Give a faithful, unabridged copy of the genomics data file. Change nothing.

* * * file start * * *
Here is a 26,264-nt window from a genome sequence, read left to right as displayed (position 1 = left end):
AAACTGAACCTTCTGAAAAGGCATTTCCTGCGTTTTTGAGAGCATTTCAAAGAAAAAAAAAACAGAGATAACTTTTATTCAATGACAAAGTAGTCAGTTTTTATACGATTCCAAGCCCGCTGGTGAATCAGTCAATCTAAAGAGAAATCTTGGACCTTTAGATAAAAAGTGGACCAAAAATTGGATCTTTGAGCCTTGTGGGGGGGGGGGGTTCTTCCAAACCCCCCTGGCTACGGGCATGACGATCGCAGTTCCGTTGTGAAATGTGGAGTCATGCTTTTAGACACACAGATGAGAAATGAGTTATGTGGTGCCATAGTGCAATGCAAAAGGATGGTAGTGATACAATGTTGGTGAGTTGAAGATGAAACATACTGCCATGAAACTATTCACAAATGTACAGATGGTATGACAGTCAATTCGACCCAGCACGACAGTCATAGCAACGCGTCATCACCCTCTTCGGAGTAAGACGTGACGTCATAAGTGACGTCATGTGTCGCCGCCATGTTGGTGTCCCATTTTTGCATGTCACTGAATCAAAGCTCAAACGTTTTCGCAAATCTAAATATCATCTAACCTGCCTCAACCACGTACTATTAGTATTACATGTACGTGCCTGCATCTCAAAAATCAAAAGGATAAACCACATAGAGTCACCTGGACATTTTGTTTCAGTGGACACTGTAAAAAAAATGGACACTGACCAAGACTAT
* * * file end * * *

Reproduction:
Here is a 26,264-nt window from a genome sequence, read left to right as displayed (position 1 = left end):
AAACTGAACCTTCTGAAAAGGCATTTCCTGCGTTTTTGAGAGCATTTCAAAGAAAAAAAAAACAGAGATAACTTTTATTCAATGACAAAGTAGTCAGTTTTTATACGATTCCAAGCCCGCTGGTGAATCAGTCAATCTAAAGAGAAATCTTGGACCTTTAGATAAAAAGTGGACCAAAAATTGGATCTTTGAGCCTTGTGGGGGGGGGGGGTTCTTCCAAACCCCCCTGGCTACGGGCATGACGATCGCAGTTCCGTTGTGAAATGTGGAGTCATGCTTTTAGACACACAGATGAGAAATGAGTTATGTGGTGCCATAGTGCAATGCAAAAGGATGGTAGTGATACAATGTTGGTGAGTTGAAGATGAAACATACTGCCATGAAACTATTCACAAATGTACAGATGGTATGACAGTCAATTCGACCCAGCACGACAGTCATAGCAACGCGTCATCACCCTCTTCGGAGTAAGACGTGACGTCATAAGTGACGTCATGTGTCGCCGCCATGTTGGTGTCCCATTTTTGCATGTCACTGAATCAAAGCTCAAACGTTTTCGCAAATCTAAATATCATCTAACCTGCCTCAACCACGTACTATTAGTATTACATGTACGTGCCTGCATCTCAAAAATCAAAAGGATAAACCACATAGAGTCACCTGGACATTTTGTTTCAGTGGACACTGTAAAAAAAATGGACACTGACCAAGACTAT